Here are six shining writing tips from its pages:
- Make every word count! Besides coming in at just over 250 words, the text fits "It Ain't Gonna Rain No More" perfectly. You could sing the entire story. In fact, as you read it, you want to sing the story.
- Be illustrate-able. I love the pages where the pictures tell as much story as the text. For example, "...there ain't no way that I ain't gonna paint no more" is accompanied by the kiddo on top of a self-made tower to reach the paints on the top shelf of the closet.
- Let the child be the authority. Mama might put the paints away, but that isn't what stops our hero from painting. The end of the adventure comes only when circumstances created by the child main character impose a real stop to the creative process.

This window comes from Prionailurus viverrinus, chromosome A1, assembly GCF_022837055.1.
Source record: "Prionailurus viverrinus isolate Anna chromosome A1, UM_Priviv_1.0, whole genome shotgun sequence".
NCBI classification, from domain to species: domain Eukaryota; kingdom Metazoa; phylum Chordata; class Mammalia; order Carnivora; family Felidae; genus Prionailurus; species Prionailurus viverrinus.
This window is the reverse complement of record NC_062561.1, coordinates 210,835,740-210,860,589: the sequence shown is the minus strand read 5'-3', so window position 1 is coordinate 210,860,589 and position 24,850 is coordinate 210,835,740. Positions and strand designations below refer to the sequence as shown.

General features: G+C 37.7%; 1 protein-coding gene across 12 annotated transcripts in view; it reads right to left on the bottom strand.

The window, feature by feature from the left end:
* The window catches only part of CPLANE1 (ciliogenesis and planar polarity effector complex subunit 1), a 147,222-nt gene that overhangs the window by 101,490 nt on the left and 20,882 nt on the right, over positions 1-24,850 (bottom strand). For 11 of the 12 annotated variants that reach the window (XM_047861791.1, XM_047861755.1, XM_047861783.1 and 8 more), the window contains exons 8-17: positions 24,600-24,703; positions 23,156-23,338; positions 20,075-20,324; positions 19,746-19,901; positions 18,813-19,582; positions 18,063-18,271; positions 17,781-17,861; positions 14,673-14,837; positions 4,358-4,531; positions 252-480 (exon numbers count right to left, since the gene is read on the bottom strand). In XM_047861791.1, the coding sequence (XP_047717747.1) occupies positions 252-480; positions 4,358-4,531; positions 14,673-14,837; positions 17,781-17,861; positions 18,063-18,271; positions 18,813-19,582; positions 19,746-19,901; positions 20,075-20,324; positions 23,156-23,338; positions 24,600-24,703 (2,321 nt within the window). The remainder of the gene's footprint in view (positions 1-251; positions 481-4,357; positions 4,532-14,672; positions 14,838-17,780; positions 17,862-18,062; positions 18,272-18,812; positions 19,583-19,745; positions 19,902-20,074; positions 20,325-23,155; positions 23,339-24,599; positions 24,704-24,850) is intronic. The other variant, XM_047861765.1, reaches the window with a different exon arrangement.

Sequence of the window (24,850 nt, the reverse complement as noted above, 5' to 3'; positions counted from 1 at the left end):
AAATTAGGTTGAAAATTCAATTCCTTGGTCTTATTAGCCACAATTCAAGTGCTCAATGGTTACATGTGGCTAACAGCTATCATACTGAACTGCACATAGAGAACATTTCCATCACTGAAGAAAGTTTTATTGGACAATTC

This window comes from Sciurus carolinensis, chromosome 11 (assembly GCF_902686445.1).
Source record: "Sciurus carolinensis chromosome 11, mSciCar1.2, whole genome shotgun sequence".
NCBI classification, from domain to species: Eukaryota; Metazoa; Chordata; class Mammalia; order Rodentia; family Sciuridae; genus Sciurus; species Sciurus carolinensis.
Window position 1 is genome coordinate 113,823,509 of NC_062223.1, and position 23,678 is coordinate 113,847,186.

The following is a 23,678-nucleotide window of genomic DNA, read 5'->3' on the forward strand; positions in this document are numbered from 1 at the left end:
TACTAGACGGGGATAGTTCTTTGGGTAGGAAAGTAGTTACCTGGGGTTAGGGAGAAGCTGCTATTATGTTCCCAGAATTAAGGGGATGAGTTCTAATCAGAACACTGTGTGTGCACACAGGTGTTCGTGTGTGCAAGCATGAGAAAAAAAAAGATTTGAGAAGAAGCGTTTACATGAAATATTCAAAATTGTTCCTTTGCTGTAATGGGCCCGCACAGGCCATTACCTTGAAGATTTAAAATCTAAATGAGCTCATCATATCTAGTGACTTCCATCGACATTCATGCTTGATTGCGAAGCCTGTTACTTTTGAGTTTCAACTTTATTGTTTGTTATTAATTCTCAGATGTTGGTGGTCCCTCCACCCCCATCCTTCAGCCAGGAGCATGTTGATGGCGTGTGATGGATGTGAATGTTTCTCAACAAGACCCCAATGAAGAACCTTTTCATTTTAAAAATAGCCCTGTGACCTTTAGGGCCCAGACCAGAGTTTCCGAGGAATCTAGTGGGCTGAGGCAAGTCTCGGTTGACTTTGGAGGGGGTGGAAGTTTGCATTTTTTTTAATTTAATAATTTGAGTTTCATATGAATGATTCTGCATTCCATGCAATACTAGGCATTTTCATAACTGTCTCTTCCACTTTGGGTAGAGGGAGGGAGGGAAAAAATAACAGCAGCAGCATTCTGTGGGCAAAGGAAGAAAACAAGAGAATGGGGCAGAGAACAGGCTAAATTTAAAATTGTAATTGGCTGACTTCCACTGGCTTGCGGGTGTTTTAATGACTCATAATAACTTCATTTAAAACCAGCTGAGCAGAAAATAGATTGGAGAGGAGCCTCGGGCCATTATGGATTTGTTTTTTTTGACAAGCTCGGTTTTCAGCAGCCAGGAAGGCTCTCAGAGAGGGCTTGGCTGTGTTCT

- Make the rhyme perfect. The rhyme and meter is so perfect I want to sing the story. That is no accident!
- Relate to children's lives. Is there such a thing as a child who has not been in trouble for drawing where he shouldn't? This instantly makes every reader the main character and they love it!
- Let the story be fun for adults too. After all, they have to read it over and over and over. I still haven't decided if I identify with the Mama or the kid, but I have enjoyed the story many times.
Learning how to write picture books is a challenge that I enjoy daily. In an effort to learn what is successful, I am studying picture books that my children and I love. Lessons in Learning How to Write is a blog series to keep track of brilliant strategies great authors have used to write for children.